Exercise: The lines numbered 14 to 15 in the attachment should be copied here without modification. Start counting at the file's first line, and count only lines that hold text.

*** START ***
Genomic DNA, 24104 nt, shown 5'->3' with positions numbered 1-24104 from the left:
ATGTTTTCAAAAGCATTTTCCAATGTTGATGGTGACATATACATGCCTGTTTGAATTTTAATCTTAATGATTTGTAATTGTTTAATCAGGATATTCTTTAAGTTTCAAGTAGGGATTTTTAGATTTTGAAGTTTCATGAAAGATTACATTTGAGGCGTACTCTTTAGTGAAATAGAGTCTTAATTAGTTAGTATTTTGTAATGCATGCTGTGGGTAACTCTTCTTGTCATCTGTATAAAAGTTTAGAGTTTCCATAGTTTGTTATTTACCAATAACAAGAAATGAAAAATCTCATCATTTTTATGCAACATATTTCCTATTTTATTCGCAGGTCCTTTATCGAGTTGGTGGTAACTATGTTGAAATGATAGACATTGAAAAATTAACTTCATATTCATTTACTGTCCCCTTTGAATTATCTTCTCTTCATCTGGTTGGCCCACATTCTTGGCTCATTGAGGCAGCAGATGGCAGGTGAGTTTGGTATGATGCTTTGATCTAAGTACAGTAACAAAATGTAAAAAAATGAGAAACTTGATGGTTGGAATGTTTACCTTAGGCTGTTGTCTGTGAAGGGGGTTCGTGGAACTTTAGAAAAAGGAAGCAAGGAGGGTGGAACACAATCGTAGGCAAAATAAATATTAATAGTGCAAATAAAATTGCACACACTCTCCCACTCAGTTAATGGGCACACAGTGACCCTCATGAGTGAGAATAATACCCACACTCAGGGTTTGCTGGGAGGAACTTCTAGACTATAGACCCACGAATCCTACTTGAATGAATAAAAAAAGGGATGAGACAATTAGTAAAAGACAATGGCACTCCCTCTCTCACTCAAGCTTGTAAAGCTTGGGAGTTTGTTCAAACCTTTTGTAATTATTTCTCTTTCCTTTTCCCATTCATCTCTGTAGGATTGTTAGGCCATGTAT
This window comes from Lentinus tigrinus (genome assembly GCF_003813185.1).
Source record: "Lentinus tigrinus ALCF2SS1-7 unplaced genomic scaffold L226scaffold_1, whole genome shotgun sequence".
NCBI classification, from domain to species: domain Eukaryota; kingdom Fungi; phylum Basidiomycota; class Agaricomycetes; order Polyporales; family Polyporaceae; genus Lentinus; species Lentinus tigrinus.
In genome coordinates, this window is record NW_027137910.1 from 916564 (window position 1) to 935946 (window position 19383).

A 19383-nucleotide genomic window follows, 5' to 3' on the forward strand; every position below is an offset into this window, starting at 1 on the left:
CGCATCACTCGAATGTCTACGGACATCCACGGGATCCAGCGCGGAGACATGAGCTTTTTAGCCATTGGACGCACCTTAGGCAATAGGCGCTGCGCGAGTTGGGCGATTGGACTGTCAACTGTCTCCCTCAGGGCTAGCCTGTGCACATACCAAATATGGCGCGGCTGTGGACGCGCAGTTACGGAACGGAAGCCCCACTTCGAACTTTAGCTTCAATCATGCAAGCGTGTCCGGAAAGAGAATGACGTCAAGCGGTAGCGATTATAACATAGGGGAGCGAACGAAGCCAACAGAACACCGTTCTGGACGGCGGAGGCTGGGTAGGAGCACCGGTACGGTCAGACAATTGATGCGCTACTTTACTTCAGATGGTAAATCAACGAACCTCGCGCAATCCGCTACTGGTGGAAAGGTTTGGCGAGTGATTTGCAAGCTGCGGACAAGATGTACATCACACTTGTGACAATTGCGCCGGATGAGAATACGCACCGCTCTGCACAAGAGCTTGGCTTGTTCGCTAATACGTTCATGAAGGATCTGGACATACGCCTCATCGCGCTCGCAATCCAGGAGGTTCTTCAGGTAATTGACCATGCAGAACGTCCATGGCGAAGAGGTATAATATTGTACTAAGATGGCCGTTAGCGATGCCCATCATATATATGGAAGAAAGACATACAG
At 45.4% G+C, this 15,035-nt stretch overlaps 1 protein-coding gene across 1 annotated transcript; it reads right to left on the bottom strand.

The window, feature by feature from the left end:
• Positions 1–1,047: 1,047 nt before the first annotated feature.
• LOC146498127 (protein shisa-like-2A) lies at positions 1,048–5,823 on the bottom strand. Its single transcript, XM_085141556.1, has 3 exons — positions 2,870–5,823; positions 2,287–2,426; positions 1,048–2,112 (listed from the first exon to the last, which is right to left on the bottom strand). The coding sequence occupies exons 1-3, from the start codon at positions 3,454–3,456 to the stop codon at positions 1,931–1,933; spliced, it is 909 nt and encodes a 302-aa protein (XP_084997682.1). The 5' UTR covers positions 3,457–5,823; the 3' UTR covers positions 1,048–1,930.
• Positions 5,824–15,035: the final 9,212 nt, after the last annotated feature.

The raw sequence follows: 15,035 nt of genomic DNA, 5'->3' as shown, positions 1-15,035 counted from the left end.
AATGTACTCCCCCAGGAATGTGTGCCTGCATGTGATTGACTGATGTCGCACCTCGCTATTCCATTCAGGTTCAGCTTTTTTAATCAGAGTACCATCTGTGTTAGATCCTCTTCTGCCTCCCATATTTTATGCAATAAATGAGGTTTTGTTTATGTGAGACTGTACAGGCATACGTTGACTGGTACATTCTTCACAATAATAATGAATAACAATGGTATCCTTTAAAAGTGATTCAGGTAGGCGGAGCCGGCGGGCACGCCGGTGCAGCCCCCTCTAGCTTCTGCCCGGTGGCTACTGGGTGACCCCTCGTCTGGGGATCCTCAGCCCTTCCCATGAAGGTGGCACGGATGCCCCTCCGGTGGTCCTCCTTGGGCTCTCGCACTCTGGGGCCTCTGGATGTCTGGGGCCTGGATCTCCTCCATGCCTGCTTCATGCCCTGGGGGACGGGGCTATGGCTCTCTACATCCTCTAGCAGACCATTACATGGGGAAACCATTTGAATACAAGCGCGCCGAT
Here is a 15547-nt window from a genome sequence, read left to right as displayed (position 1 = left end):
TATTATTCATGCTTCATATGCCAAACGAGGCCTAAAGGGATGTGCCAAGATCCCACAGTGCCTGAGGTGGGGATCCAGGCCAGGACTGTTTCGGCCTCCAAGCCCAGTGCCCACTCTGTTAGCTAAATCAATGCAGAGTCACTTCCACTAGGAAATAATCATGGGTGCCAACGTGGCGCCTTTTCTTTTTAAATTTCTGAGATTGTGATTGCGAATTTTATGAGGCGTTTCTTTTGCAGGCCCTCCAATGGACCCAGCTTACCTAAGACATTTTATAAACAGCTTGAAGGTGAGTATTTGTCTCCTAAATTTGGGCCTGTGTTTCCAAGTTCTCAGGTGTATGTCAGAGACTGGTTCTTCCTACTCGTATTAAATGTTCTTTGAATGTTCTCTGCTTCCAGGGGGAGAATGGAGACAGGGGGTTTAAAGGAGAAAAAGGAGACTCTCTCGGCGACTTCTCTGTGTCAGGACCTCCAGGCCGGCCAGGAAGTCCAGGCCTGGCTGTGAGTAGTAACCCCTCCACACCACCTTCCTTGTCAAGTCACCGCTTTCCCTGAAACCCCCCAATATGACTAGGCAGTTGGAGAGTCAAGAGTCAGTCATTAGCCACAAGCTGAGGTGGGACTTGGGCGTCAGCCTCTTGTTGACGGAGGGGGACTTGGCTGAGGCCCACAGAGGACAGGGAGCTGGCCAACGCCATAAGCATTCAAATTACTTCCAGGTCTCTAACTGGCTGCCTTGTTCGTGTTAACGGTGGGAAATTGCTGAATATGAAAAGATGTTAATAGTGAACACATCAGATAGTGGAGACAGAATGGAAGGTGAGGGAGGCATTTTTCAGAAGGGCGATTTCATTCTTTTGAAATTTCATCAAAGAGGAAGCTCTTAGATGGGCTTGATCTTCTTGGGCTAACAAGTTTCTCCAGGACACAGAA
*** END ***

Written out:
The raw sequence follows: 15,035 nt of genomic DNA, 5'->3' as shown, positions 1-15,035 counted from the left end.
AATGTACTCCCCCAGGAATGTGTGCCTGCATGTGATTGACTGATGTCGCACCTCGCTATTCCATTCAGGTTCAGCTTTTTTAATCAGAGTACCATCTGTGTTAGATCCTCTTCTGCCTCCCATATTTTATGCAATAAATGAGGTTTTGTTTATGTGAGACTGTACAGGCATACGTTGACTGGTACATTCTTCACAATAATAATGAATAACAATGGTATCCTTTAAAAGTGATTCAGGTAGGCGGAGCCGGCGGGCACGCCGGTGCAGCCCCCTCTAGCTTCTGCCCGGTGGCTACTGGGTGACCCCTCGTCTGGGGATCCTCAGCCCTTCCCATGAAGGTGGCACGGATGCCCCTCCGGTGGTCCTCCTTGGGCTCTCGCACTCTGGGGCCTCTGGATGTCTGGGGCCTGGATCTCCTCCATGCCTGCTTCATGCCCTGGGGGACGGGGCTATGGCTCTCTACATCCTCTAGCAGACCATTACATGGGGAAACCATTTGAATACAAGCGCGCCGAT